A most challenging athletics season in 2010
We are in the midst of what is usually seen as the track and field season in athletics. Everywhere schools, primary and secondary, are holding their respective annual athletics competitions.
On 18 March there will be the Heats for the girls for the Inter Secondary Track and Field Championships 2010. On that same day the boys will contest the 5000m Open. The following day, 19 March, it will be the turn of the boys to have their Heats and the girls will contest the finals of the 3000m Open. The Inter Secondary School Track and Field Championships Finals are set for 25 March. All of the foregoing competitions are being held at the Arnos Vale # 1 Playing Field.
Ask any of the school principals, Physical Education Teachers or track and field athletes and the response will be the same. This has been one of the most challenging years for track and field athletics in St Vincent and the Grenadines.
The consensus is that come Inter Secondary Schools Track and Field Championships there will be bragging rights at stake but the performances will hardly match the requirements for regional and international competitions.
The legacy of the Cricket World Cup 2007 has been an Arnos Vale # 1 that needs greater attention than perhaps anticipated and planned for. Soil tests had to be conducted in order to better attend to the field. The surface only now appears to be settling and this is providing a number of additional problems to the staff responsible for its maintenance.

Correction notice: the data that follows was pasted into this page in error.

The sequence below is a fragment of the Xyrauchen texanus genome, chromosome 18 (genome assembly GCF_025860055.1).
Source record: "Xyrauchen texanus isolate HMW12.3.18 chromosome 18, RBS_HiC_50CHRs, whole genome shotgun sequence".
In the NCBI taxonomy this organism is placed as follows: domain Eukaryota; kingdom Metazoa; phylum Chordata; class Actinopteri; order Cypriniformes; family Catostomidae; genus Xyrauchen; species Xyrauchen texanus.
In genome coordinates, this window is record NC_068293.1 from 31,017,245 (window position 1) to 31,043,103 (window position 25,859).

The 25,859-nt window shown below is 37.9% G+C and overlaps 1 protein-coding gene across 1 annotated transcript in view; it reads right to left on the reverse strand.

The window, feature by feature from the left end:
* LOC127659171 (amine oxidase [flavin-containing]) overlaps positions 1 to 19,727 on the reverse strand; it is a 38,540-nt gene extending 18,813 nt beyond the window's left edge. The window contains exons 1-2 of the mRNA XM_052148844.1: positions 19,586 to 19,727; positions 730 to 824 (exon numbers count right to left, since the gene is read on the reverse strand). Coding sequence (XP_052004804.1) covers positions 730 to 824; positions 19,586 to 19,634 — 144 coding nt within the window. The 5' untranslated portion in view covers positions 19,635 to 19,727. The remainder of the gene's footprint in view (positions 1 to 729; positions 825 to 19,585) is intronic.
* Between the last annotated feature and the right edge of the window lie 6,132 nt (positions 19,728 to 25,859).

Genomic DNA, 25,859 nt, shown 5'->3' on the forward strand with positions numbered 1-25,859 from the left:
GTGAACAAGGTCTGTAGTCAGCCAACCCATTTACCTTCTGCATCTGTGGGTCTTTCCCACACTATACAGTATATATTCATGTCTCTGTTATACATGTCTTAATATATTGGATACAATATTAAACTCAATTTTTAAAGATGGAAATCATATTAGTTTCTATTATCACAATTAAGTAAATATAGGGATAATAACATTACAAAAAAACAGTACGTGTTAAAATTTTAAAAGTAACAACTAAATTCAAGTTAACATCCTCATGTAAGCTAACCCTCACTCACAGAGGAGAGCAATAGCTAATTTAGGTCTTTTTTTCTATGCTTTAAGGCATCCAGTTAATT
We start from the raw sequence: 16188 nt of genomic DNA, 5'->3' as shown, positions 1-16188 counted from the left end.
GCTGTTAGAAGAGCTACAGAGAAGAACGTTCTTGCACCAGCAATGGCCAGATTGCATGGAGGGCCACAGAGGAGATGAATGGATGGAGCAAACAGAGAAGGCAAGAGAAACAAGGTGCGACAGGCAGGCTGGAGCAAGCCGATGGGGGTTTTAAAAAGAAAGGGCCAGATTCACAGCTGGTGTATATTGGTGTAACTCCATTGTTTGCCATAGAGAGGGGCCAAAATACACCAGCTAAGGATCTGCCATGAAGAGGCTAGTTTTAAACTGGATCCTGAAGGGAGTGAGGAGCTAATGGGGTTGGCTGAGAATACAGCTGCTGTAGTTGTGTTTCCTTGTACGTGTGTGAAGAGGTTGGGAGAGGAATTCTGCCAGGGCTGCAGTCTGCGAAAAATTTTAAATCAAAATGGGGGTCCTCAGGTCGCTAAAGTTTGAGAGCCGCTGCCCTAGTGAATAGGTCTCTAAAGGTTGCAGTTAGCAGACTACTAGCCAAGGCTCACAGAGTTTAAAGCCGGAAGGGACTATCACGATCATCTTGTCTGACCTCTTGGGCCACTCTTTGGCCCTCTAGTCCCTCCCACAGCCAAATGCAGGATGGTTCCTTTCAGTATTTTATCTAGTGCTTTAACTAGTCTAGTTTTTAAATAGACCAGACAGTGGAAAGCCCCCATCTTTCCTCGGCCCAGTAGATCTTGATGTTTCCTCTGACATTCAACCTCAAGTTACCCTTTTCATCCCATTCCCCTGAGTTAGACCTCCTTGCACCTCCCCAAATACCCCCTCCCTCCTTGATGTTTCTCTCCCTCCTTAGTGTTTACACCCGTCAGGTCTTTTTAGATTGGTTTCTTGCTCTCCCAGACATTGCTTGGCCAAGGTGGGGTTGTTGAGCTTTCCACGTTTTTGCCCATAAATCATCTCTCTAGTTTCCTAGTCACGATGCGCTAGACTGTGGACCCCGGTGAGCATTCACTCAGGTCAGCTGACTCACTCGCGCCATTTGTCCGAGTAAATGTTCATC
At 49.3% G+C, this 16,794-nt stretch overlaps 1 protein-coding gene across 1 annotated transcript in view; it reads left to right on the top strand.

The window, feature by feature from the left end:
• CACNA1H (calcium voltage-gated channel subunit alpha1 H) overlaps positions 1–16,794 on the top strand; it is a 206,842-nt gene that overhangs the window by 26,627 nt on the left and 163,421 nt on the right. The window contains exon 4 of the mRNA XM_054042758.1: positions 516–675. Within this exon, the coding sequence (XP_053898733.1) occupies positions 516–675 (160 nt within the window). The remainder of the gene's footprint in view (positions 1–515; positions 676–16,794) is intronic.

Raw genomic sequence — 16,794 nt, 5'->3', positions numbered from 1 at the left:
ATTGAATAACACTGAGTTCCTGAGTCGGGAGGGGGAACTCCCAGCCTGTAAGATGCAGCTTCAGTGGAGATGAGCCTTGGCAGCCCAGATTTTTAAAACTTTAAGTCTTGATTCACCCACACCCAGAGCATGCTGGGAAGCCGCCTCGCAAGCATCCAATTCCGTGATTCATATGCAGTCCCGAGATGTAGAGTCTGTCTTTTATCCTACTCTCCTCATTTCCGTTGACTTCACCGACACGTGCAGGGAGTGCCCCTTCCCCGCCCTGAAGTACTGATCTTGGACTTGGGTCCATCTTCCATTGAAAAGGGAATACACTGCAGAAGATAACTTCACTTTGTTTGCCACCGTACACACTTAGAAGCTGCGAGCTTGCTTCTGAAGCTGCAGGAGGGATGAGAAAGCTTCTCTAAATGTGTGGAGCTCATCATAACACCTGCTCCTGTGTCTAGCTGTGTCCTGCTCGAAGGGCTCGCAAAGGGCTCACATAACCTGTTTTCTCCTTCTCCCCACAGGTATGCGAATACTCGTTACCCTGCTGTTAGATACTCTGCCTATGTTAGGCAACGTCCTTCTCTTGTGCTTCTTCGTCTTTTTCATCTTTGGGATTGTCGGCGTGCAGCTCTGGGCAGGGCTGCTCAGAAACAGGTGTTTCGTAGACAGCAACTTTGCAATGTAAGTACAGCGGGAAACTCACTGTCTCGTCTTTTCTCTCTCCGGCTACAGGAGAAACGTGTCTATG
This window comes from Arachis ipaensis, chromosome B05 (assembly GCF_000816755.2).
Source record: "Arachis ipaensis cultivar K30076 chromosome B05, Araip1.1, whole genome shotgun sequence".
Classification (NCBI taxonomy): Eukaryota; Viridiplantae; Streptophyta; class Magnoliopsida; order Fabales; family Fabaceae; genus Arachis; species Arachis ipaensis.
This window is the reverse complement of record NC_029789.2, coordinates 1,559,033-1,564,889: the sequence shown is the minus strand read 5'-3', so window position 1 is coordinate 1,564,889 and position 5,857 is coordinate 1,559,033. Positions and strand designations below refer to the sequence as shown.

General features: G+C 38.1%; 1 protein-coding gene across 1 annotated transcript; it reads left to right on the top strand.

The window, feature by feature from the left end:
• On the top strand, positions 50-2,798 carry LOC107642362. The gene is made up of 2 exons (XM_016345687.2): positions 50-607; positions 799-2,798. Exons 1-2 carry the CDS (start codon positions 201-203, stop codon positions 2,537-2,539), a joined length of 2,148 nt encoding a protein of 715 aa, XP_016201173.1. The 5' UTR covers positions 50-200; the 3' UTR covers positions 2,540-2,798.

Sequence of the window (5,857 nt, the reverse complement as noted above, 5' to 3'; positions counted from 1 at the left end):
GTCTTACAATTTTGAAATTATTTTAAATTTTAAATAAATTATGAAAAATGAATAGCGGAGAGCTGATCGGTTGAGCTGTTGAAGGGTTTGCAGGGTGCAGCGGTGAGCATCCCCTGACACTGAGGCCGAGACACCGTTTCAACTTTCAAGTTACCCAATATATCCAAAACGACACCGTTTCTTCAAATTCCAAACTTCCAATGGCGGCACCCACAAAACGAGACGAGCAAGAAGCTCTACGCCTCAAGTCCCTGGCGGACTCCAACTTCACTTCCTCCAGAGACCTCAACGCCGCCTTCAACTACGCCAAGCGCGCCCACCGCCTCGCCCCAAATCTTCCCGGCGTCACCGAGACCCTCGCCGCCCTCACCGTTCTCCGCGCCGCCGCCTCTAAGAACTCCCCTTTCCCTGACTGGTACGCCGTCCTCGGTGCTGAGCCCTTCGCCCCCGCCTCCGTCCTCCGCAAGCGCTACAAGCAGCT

Arnos Vale # 2 was originally in receipt of the same kind of work undertaken with the neighbouring Arnos Vale # 1 in preparation for the World Cup. However, it appeared that not enough attention was paid to the preparation of this facility. It received the second-class attention to which many have grown accustomed.
As the World Cup drew closer it became obvious that the Arnos Vale # 2 was going to be used for purposes other than the playing of cricket. It became host to a number of overlay tents the placement of which seemingly undid everything that was originally invested.
During the hosting of the ‘goat cook’ matches here it became very clear that Arnos Vale # 2 reflected the chronic wastage of resources that no one wanted to see happen. For all of the resources pumped into the facility initially in the preparatory exercise it was truly embarrassing to see the carnage that was done to it when the overlay was set up. It did not take a genius to recognise that Arnos Vale # 2 would be relegated to the same status it had prior to the World Cup once the overlay was removed.
The same Cricket World Cup 2007 legacy left a decidedly sandy Stubbs playing that is today known as ‘the beach’. One is not at all certain what went wrong when this arena was being prepared for the Cricket World Cup.
Sion Hill is somewhat better yet well below required standard. Here again those responsible for the preparation of the facility for the World Cup seemed not to have had the long-term vision and obviously appeared ignorant of the requirements for a sustainable surface.
The problem therefore is that the four fields that would have been the recipient of massive infusion of funds are yet to reflect the kind of resources that were initially allocated and which, from all reports, were expended there.
Preparation/availability of Fields
In several previous articles we have examined the situation in respect of the sporting facilities in St Vincent and the Grenadines. This is one of the sore points in the current dispensation.
People have come to the point where they are forced to conclude that they can no longer accept mere lip service to sport. The reality on the ground does not seem to do justice to all that has been said by the current administration in respect of a genuine commitment to sport.